The handshake in March between Kenya’s president Uhuru Kenyatta and opposition rival Raila Odinga marked a turning point for East Africa’s largest market. It brought to a close a period of heightened political tension and violence that followed Kenya’s disputed general elections last year.
“Business sentiment improved markedly after the handshake,” says Paul Kavuma, chief executive of Nairobi-based Catalyst Principal Partners, which seeks opportunities across East Africa. “It was symbolic and had substance. It reduced business uncertainty.”
“People are very chipper,” says Karim Anjarwalla, managing partner at Nairobi-based law firm Anjarwalla & Khanna. “Our M&A team has never been busier.”
Kenya’s underlying economic fundamentals bolster the mood. The World Bank forecasts the economy will grow by 5.5 percent this year, up from 4.9 percent in 2017. “This creates a tailwind for top-line growth,” says Takudzwa Mutasa, principal at pan-African investor Development Partners International, which is actively looking for deals in Kenya.
The market presents other advantages such as sizeable businesses with the scope for regional growth; a deep pool of human capital; and a sophisticated financial services sector, says Kavuma, who notes the weight of his firm’s investments “naturally” falls in Kenya.
It is also an open market thanks to an absence of capital controls and foreign investment caps – bar certain sectors like insurance where a third of shares must be Kenyan-owned, says Anjarwalla. And the stability of the shilling means in terms of currency risk, over the past few years, Kenya has compared favourably to commodity-dependent economies, where currencies have been volatile.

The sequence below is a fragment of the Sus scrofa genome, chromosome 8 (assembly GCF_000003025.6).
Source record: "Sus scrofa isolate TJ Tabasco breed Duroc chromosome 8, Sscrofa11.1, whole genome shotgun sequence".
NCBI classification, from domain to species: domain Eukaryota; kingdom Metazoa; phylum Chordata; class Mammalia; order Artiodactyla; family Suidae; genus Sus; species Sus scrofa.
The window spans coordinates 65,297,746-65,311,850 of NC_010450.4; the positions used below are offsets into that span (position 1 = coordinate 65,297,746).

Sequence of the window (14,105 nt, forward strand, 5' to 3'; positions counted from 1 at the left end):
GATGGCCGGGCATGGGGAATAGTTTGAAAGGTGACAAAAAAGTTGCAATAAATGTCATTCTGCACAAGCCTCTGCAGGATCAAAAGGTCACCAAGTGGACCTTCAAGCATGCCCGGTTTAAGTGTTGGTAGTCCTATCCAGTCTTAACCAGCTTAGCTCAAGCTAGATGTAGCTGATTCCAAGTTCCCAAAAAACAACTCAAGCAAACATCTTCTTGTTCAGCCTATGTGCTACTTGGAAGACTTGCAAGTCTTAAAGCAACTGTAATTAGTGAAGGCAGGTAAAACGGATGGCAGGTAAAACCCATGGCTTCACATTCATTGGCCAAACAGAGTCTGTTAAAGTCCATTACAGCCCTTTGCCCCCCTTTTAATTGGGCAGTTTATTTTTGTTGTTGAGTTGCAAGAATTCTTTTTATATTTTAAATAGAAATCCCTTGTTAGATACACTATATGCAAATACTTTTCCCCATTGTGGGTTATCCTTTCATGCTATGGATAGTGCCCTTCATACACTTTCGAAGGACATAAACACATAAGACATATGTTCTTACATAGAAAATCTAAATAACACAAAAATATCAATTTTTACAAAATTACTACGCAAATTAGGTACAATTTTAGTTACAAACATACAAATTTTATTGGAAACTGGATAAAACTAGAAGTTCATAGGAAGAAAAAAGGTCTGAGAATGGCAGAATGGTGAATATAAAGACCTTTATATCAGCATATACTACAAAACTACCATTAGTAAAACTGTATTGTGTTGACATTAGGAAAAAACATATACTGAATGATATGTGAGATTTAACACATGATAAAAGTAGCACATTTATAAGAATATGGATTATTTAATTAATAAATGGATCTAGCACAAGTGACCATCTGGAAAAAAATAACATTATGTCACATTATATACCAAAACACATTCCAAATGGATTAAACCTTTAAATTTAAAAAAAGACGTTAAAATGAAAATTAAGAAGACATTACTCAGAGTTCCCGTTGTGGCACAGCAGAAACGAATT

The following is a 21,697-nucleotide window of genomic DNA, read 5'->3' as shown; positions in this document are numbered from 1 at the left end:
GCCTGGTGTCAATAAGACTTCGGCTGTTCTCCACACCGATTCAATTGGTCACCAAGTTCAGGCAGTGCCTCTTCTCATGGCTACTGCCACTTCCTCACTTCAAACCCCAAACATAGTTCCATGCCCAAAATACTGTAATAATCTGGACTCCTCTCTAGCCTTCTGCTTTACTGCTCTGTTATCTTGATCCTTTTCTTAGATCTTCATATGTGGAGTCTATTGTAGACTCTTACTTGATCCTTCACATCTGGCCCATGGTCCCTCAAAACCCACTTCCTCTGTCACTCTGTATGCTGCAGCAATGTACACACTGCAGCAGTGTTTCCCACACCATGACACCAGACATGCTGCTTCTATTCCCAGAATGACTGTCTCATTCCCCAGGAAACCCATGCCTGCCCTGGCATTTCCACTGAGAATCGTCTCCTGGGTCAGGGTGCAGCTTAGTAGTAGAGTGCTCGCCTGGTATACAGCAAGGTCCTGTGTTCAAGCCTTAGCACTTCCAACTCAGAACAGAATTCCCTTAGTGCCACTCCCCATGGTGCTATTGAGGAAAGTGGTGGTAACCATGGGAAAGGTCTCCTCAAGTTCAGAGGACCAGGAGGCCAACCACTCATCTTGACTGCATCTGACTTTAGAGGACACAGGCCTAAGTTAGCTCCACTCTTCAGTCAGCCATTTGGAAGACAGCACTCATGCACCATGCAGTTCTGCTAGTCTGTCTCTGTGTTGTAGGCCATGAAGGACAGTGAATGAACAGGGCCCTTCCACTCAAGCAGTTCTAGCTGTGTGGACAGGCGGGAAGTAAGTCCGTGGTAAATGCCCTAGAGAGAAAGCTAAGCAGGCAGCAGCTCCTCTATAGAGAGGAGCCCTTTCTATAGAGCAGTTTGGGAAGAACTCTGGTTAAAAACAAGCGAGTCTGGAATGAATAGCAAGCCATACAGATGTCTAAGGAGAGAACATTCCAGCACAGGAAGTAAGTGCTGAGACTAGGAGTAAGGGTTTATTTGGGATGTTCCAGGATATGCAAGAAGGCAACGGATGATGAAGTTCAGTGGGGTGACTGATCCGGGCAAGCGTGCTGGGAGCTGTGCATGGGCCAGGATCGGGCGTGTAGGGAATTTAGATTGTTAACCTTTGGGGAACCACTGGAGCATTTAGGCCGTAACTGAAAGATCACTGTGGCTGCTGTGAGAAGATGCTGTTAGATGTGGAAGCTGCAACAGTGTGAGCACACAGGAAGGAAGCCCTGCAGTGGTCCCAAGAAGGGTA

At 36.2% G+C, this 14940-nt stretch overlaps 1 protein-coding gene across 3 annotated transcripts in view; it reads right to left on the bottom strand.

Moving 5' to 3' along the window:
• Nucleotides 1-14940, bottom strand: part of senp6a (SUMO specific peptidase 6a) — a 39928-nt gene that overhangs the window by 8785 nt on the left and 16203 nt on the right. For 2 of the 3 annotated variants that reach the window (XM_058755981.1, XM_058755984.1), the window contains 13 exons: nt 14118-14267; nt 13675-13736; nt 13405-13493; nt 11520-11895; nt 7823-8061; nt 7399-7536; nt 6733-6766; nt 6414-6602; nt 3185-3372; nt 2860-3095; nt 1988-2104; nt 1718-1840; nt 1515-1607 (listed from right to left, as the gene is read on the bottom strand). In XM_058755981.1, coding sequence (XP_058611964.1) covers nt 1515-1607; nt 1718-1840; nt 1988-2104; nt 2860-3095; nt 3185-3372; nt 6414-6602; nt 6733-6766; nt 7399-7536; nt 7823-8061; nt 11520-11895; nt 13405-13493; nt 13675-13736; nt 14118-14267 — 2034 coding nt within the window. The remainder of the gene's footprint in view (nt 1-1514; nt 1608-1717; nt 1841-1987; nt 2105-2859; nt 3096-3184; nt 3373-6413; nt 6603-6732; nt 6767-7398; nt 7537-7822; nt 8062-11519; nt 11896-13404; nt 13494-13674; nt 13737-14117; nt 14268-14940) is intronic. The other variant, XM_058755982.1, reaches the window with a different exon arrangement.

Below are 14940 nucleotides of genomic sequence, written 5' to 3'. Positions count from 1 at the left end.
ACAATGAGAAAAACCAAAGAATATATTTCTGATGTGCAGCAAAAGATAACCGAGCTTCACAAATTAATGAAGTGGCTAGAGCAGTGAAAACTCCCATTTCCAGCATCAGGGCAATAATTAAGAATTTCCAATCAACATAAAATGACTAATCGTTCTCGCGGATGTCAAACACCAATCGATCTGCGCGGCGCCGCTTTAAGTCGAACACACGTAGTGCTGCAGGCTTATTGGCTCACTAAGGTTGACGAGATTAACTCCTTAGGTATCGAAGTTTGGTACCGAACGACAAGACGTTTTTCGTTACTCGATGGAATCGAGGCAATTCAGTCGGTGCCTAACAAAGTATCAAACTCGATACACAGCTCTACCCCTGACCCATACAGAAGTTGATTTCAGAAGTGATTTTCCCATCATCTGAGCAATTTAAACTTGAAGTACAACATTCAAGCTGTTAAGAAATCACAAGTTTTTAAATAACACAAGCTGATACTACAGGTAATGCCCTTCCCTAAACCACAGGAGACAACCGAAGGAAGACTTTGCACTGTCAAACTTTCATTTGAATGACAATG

“We are seeing an increase in dealflow for transactions of $20 million-$100 million,” says Mutasa. “There are a lot of family businesses looking for capital. They are starting to see the value of private equity to the capital structure and to expanding beyond Kenya,” he says, adding sellers are a mix of founders cashing out and those wishing to take on a new partner.
Sectors drawing GP interest include healthcare, which is a pillar of the government’s Big Four development agenda (alongside manufacturing, affordable housing and food security). Per capita expenditure on healthcare is rising and pharmaceutical retail chains and clinics are emerging, says Mutasa.
Fast-moving consumer goods is where “we’ll continue to see strong growth”, Mutasa adds. “The Kenyan consumer is becoming wealthier. Established brands will do well.” Within financial services, Anjarwalla highlights insurance as a particular area of opportunity, seeing deals such as the $55 million investment in May in listed financial group Britam Holdings by a consortium of pan-African manager AfricInvest alongside German, Dutch and French development finance institutions.
Technology-enabled businesses reliant on broadband connectivity such as payment solutions and internet-based video also have potential supported by the country’s growth in internet penetration, adds Mutasa.
However, valuations are high relative to neighbouring markets, buoyed by the growing availability of alternative sources of capital, such as bank debt, says Anjarwalla.
But the market is not overvalued, says Kavuma. The rise in prices has occurred in tandem with improved corporate performance, scalability and liquidity. “The quality of businesses has improved, the capital markets have deepened and investor interest has risen.”